14

This question already has an answer here:

I am a programmer in apprenticeship for 1 year in civil/public service (in Germany), already programming productive code for the company. I would like to have a second monitor for various reasons like having the code on one monitor and the running program on the other, or always having the mail program open on one monitor. At the moment I am sitting in an office with two non-programmers (all they do is handle customer tickers, really) and my trainer doesn't really program as much as me (he got other stuff to do).

The company has 300+ employees and to that point I was 100% happy and had no complaints or whatsoever. I do get paid more than the average, some apprentice programmers only get 70% of my salary. But this is only the case, because the company is forced to pay that much by law. Also from some co-workers I heard, employees are actually paid a lot below average.

The problem is, when I mentioned my intention to get a second monitor I got called crazy by one of my office co-workers, because she cannot imagine why you would ever need a second one, because one is enough for her and it would be so selfish for me to have two. Then I wrote a short email to my trainer, asking where I could request a second monitor. (It turned out it was him, who I can request and he then could forward my request to the boss). Then my trainer came in my office and argued how it is not possible because I am only an apprentice and no real employee, and that he also thinks it's unnessecary. I just said I bet there are plenty of unused monitors in our storage, and asked why I can't have one of them.

I think it should be a standard for every programmer (apprentice or employee) to have access to at least two monitors.

Since I am just an apprentice, maybe I should refuse writing productive code, since that is a task of real employees, and only do things helping me to extend my programming skills, like reading programming books? (EDIT: No, I don't actually see this as a practicable way and I wouldn't do that - also programming itself is a lot more fun than reading books related to programming.) How can I convince my company to provide me a second monitor?

EDIT 1: This question is not a duplicate of How do I request new equipment for the office? as it describes the scenario of already having a rejected request, rather than wanting to know how to approach an equipment request in the first place. Another important thing to note is, I'm not am employee, I'm an apprentice - which seems to make the situation different. Also my company is a civil / public organization; making a lot of money here isn't our first goal.

EDIT 2: The solution was to just request a second monitor by myself, rather than asking my trainer to do it for me. I didn't ask higher ranked personell, but instead the department responsible for hardware. A few days later I recieved my second monitor. The hardware-guy installed it and talked about how other older hardware just gets thrown in the trash. Now my trainer wants a second monitor too :)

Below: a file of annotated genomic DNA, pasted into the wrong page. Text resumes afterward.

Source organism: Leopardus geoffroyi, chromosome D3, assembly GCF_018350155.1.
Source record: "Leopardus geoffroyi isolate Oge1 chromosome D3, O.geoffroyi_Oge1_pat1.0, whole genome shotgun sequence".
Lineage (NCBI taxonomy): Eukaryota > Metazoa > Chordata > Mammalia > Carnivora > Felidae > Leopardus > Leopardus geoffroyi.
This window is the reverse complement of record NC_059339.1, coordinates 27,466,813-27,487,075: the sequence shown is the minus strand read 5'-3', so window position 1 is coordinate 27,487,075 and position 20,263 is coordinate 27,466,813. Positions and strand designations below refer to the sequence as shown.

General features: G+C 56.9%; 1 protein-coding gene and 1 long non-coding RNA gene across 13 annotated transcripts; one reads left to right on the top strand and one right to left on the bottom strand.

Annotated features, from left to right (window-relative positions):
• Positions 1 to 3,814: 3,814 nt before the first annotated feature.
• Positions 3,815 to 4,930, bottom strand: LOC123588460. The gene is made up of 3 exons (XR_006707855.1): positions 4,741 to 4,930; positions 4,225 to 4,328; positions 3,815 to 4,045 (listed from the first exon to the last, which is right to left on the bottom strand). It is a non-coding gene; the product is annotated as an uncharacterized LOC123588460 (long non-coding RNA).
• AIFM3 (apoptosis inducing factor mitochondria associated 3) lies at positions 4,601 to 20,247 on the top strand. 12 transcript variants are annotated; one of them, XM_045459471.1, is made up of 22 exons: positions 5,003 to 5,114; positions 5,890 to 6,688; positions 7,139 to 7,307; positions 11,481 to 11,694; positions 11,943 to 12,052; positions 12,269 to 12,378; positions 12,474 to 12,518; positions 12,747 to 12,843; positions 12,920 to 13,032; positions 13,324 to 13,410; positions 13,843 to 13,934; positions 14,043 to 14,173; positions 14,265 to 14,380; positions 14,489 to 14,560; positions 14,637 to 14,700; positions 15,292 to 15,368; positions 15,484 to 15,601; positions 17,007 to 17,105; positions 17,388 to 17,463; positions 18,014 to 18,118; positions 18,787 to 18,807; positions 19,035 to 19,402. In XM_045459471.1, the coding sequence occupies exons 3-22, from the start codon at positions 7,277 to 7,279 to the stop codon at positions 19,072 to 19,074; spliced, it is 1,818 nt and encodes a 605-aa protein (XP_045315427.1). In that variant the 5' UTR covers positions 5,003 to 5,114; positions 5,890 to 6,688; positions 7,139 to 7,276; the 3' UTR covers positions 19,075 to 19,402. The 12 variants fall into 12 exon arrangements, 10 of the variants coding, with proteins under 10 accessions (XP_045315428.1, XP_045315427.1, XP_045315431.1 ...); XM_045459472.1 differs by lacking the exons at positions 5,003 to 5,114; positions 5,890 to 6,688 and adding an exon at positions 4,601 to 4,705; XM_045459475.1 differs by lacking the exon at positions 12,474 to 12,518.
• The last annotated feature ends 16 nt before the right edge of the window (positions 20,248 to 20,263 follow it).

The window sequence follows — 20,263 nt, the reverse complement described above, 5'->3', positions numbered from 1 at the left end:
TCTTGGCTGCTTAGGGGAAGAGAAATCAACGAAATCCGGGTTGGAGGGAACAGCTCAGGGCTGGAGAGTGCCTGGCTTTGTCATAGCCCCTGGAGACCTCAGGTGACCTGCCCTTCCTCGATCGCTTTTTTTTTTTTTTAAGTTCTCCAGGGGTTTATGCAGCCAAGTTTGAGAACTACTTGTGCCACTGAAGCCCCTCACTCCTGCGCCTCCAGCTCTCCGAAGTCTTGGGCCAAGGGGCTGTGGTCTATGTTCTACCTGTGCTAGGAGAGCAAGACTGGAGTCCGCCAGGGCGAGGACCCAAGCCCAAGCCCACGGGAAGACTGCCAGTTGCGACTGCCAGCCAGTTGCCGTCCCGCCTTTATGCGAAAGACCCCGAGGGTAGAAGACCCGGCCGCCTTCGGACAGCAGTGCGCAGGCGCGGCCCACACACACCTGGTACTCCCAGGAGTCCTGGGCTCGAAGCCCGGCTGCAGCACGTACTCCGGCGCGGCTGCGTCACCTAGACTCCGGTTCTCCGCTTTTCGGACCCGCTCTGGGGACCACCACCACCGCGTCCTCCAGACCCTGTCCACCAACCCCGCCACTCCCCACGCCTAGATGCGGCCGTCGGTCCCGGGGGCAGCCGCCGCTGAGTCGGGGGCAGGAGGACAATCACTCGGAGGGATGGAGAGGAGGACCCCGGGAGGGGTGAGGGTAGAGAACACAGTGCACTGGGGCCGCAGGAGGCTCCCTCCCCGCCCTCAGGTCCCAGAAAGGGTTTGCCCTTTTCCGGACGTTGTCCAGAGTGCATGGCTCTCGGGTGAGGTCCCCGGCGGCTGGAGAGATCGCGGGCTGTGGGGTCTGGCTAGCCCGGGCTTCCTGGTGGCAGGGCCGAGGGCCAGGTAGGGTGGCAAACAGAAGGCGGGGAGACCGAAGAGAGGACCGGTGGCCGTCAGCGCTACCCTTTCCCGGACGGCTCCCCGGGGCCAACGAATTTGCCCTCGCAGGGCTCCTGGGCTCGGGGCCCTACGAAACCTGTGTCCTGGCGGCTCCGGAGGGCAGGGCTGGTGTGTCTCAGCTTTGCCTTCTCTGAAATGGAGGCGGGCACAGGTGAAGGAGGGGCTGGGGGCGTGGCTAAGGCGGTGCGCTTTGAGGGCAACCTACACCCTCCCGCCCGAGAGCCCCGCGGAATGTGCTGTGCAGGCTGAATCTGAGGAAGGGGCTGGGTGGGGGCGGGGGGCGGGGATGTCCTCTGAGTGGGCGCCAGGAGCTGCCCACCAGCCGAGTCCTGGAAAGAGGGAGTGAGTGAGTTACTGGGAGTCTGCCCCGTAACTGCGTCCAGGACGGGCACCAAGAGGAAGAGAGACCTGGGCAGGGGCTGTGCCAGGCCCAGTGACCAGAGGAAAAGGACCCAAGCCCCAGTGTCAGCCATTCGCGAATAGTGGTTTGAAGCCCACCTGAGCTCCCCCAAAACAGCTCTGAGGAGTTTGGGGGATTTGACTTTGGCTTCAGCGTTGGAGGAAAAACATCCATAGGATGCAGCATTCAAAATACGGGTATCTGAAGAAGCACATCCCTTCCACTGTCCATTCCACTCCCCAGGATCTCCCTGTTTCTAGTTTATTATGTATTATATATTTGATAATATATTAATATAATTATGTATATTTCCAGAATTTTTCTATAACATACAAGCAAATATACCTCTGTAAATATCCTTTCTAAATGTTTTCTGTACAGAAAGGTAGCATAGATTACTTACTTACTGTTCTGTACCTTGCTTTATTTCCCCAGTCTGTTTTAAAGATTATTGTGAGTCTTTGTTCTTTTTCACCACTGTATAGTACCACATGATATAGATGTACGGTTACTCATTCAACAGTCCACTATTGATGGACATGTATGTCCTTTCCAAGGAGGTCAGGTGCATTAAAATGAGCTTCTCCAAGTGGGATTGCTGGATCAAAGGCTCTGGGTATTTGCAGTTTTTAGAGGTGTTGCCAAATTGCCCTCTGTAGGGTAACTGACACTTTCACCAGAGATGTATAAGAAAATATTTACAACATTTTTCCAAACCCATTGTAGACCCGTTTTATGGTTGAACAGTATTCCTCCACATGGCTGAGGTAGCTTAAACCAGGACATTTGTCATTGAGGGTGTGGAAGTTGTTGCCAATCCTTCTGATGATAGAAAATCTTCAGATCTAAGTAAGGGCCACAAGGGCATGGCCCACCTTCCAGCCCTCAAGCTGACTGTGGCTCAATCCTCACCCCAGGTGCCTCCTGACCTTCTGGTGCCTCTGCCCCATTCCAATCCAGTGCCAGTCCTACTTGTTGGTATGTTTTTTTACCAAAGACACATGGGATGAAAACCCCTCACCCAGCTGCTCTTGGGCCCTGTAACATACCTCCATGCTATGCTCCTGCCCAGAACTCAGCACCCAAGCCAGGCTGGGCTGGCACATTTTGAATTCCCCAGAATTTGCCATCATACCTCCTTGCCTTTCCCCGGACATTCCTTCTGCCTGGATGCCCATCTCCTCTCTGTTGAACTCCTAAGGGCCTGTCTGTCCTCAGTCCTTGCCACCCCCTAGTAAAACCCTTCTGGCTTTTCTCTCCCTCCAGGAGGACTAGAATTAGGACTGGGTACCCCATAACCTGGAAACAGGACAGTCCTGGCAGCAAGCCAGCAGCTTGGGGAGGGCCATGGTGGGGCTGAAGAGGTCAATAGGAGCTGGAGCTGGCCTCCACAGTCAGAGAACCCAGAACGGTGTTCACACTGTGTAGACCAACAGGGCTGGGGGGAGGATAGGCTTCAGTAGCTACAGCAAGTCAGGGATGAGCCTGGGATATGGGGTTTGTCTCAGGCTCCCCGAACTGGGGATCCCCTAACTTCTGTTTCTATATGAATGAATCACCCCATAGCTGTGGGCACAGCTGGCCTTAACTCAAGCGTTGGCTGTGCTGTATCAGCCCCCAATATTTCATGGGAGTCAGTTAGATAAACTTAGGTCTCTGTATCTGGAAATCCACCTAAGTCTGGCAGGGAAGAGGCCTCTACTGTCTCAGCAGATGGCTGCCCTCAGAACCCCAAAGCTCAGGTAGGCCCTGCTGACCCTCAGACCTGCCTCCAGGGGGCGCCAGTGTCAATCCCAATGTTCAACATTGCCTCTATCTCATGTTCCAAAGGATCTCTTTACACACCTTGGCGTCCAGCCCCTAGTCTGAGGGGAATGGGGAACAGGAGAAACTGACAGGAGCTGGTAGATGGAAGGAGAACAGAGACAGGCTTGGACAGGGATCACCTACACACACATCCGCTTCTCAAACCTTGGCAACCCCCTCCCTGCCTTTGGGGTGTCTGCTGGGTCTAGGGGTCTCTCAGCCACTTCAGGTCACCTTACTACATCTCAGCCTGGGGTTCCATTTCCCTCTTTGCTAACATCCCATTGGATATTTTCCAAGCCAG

marked as duplicate by gnat, Mister Positive, Richard Says Reinstate Monica, Lilienthal Aug 2 '17 at 13:54

This question has been asked before and already has an answer. If those answers do not fully address your question, please ask a new question.

  • 2
    Can you shine some light on your exact situation? As Zivildienst does no longer exist, are you a BuFDi or are you an apprentice (AZuBi)? – nvoigt Aug 2 '17 at 12:23
  • @nvoigt I am an apprentice -> Auszubildender -> Azubi, and I work in public/civil service -> öffentlicher Dienst – Impulse The Fox Aug 2 '17 at 12:26
  • 4
    My mother used to work at the Arbeitsamt as someone just using a computer. Their stuff was always at the dull end of cutting edge technology (read: old) and their in-house IT people were not of the caring variety. In organizations like this, as an Azubi I think you have to make due with what you have. Do not bring your own stuff, that will violate policies, gives insurance trouble and might cause other concerns. Unless you find someone higher up the food chain who is genuinely a nice guy, cost efficiency will not get you far there. They have set budgets, and they don't try to be profitable. – simbabque Aug 2 '17 at 12:34
  • joelonsoftware.com/2000/08/09/… Point 9 – Thomas Aug 2 '17 at 12:54
  • Related: productivity.stackexchange.com/q/274 – Evorlor Aug 2 '17 at 13:36
49

I had a similar issue when I worked in a contact center for a large software company in the UK. When I started only management had two monitors. I mentioned the benefits to the internal IT support and was laughed at, being advised people over the last five years had asked and never gotten anywhere. The business were not receptive enough to the idea of bringing in my own extra monitor, which i would have happily done (I would expect most large corporate firms to not be up for this kind of headache)